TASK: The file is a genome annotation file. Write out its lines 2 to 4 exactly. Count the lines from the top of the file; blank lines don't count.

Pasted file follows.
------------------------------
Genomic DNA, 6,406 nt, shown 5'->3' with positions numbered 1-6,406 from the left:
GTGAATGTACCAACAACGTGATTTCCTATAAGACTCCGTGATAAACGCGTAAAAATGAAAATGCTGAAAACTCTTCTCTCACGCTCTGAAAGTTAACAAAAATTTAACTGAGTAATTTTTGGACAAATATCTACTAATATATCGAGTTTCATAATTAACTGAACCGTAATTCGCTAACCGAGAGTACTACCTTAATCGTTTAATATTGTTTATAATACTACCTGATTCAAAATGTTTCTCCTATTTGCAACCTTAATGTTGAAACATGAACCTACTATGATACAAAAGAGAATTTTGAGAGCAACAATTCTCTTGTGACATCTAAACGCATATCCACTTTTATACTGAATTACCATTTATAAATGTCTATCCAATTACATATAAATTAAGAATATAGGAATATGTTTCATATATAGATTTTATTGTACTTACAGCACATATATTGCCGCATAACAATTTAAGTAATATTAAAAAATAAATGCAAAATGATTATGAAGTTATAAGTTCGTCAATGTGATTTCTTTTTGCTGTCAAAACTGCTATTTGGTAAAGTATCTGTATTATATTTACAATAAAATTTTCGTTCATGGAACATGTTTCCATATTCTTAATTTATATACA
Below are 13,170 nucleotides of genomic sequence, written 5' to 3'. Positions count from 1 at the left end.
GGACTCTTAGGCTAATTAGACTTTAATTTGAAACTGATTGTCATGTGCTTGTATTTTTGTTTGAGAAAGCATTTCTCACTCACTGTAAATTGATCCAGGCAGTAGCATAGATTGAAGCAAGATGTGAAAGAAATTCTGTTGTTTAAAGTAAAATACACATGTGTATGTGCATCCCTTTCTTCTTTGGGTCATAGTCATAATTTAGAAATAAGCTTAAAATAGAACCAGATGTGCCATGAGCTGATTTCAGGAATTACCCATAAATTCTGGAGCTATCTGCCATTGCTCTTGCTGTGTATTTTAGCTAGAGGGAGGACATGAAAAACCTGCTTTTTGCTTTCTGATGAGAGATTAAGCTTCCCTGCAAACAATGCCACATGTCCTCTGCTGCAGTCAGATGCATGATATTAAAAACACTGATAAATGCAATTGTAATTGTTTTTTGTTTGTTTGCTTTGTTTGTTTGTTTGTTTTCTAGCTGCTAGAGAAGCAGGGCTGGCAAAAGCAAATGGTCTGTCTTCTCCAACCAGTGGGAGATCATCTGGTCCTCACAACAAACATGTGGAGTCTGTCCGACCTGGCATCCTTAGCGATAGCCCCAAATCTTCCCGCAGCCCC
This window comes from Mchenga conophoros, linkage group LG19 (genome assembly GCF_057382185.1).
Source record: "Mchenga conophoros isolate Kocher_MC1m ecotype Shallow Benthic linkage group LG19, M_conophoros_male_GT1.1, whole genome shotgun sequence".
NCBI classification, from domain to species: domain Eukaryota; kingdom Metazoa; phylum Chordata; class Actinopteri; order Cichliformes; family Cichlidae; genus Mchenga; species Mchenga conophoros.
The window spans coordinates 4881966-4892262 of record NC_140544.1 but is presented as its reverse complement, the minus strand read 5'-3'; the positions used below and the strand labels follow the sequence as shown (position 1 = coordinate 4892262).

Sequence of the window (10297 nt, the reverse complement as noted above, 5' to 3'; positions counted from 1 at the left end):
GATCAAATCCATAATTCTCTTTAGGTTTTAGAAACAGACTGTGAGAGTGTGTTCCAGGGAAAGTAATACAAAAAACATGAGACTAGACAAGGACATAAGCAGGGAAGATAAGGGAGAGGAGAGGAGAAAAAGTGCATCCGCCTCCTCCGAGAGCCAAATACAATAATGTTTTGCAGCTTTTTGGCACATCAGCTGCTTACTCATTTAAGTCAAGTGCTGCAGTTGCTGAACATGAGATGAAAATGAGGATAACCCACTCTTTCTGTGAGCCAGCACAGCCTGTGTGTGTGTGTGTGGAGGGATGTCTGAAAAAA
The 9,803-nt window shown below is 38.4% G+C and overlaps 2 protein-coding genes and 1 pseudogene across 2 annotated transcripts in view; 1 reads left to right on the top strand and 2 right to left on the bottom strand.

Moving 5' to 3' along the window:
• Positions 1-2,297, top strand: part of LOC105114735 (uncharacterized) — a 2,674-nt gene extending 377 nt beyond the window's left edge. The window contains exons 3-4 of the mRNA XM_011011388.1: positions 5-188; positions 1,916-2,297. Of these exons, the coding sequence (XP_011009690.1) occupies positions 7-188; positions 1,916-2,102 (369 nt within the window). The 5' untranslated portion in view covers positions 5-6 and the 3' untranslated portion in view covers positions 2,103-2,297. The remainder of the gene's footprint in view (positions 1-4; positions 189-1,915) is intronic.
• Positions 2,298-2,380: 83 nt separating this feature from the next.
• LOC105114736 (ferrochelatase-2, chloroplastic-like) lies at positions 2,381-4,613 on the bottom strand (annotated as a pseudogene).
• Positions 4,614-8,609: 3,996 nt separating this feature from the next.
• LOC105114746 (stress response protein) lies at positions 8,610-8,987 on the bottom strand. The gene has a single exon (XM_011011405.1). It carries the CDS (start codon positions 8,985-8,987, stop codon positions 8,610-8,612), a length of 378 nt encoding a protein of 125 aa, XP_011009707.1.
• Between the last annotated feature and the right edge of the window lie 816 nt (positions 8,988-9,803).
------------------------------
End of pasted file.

GTGAATGTACCAACAACGTGATTTCCTATAAGACTCCGTGATAAACGCGTAAAAATGAAAATGCTGAAAACTCTTCTCTCACGCTCTGAAAGTTAACAAAAATTTAACTGAGTAATTTTTGGACAAATATCTACTAATATATCGAGTTTCATAATTAACTGAACCGTAATTCGCTAACCGAGAGTACTACCTTAATCGTTTAATATTGTTTATAATACTACCTGATTCAAAATGTTTCTCCTATTTGCAACCTTAATGTTGAAACATGAACCTACTATGATACAAAAGAGAATTTTGAGAGCAACAATTCTCTTGTGACATCTAAACGCATATCCACTTTTATACTGAATTACCATTTATAAATGTCTATCCAATTACATATAAATTAAGAATATAGGAATATGTTTCATATATAGATTTTATTGTACTTACAGCACATATATTGCCGCATAACAATTTAAGTAATATTAAAAAATAAATGCAAAATGATTATGAAGTTATAAGTTCGTCAATGTGATTTCTTTTTGCTGTCAAAACTGCTATTTGGTAAAGTATCTGTATTATATTTACAATAAAATTTTCGTTCATGGAACATGTTTCCATATTCTTAATTTATATACA
Below are 13,170 nucleotides of genomic sequence, written 5' to 3'. Positions count from 1 at the left end.
GGACTCTTAGGCTAATTAGACTTTAATTTGAAACTGATTGTCATGTGCTTGTATTTTTGTTTGAGAAAGCATTTCTCACTCACTGTAAATTGATCCAGGCAGTAGCATAGATTGAAGCAAGATGTGAAAGAAATTCTGTTGTTTAAAGTAAAATACACATGTGTATGTGCATCCCTTTCTTCTTTGGGTCATAGTCATAATTTAGAAATAAGCTTAAAATAGAACCAGATGTGCCATGAGCTGATTTCAGGAATTACCCATAAATTCTGGAGCTATCTGCCATTGCTCTTGCTGTGTATTTTAGCTAGAGGGAGGACATGAAAAACCTGCTTTTTGCTTTCTGATGAGAGATTAAGCTTCCCTGCAAACAATGCCACATGTCCTCTGCTGCAGTCAGATGCATGATATTAAAAACACTGATAAATGCAATTGTAATTGTTTTTTGTTTGTTTGCTTTGTTTGTTTGTTTGTTTTCTAGCTGCTAGAGAAGCAGGGCTGGCAAAAGCAAATGGTCTGTCTTCTCCAACCAGTGGGAGATCATCTGGTCCTCACAACAAACATGTGGAGTCTGTCCGACCTGGCATCCTTAGCGATAGCCCCAAATCTTCCCGCAGCCCC